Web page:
The Advisory Board of Teaching Tolerance has shared ideas for starting discussions in the days following the January 6 attack on the United States Capitol. The suggestions include “structured listening,” “letting students lead,” “sparking and guiding discussion with essential questions,” and “starting with the truth.” Teachers can also use the lesson ideas described in the article “When Bad Things Are Happening” to create their own learning plan. The recommendations build on the Psychological First Aidframework, developed by the US Department of Homeland Security: “Listen, Protect, Connect—Model & Teach.” The lesson ideas also incorporate suggestions from The Child Mind Institute.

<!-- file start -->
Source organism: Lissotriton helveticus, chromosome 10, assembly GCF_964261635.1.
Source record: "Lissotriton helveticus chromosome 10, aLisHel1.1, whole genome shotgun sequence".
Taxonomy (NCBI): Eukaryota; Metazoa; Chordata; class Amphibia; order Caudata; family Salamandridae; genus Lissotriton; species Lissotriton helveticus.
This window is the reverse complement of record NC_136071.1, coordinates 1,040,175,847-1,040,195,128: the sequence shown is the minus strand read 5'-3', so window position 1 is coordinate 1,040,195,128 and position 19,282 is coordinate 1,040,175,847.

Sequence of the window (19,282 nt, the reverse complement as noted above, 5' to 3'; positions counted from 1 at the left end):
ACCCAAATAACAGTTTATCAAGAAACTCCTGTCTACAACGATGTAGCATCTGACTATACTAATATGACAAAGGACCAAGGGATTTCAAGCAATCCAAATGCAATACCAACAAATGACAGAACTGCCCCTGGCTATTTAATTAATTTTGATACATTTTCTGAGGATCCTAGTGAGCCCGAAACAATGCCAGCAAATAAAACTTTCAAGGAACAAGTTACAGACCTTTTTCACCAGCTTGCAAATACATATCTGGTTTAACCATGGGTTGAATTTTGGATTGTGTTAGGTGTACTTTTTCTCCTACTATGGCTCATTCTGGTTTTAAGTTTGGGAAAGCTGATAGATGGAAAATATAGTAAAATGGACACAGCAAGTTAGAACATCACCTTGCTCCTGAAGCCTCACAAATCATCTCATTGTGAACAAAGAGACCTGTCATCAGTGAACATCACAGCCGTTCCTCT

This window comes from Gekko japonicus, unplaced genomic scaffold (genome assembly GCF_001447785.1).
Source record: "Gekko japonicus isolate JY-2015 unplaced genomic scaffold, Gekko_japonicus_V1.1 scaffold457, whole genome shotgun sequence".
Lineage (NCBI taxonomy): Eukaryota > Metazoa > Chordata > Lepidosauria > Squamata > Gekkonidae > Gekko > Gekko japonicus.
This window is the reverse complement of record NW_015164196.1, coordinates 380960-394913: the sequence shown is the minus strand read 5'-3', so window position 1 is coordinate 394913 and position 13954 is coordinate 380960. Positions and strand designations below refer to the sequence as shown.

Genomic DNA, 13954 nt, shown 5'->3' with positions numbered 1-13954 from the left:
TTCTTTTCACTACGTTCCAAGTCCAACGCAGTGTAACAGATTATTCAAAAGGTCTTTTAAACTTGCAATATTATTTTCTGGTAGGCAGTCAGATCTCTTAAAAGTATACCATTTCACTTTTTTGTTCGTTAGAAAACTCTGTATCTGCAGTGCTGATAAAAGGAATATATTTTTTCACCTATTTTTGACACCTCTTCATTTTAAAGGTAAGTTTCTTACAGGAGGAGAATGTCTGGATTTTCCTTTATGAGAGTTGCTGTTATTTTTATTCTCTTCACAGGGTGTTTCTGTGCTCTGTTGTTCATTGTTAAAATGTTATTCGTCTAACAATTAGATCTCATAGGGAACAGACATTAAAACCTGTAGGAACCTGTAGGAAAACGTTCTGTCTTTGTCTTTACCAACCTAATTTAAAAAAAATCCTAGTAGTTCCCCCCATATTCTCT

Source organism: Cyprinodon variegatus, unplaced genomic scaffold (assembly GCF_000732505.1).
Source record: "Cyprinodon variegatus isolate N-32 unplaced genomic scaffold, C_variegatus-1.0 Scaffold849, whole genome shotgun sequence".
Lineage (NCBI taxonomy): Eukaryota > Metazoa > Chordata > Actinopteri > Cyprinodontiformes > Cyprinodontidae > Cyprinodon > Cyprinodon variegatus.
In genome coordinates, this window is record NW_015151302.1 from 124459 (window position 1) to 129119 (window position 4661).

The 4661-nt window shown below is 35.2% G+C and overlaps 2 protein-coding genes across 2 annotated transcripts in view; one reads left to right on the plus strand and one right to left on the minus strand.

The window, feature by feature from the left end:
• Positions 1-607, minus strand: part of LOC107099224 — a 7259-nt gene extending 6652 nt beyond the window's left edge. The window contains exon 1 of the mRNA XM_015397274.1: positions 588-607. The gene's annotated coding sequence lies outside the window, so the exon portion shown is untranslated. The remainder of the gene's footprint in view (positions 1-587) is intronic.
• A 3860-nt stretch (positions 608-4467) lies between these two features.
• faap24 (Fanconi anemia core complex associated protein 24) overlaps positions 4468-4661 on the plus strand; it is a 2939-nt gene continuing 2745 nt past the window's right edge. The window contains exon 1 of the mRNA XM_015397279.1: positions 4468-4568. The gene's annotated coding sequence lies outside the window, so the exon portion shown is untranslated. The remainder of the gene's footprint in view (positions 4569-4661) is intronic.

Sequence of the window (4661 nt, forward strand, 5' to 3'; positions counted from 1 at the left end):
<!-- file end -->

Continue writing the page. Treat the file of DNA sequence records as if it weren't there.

have been working 24/7 since this pandemic began in my role as superintendent,
just like all of my educator friends across the state and country have as well.
I have searched every resource, looked at every model, and tried to emulate the
best of the best. But I forgot one major resource: my students.
The Yale Center for Emotional Intelligence has developed a social–emotional learning program called RULER, which teaches students to do daily check-ins, identifying the energy level and pleasantness of their emotions on a color-coded “mood meter.”
To help young people combat the growing mental health crisis brought on by the COVID-19 pandemic, Yale University is offering a variation of its most popular “happiness” course to more than 500 low-income high school students around the nation at no cost.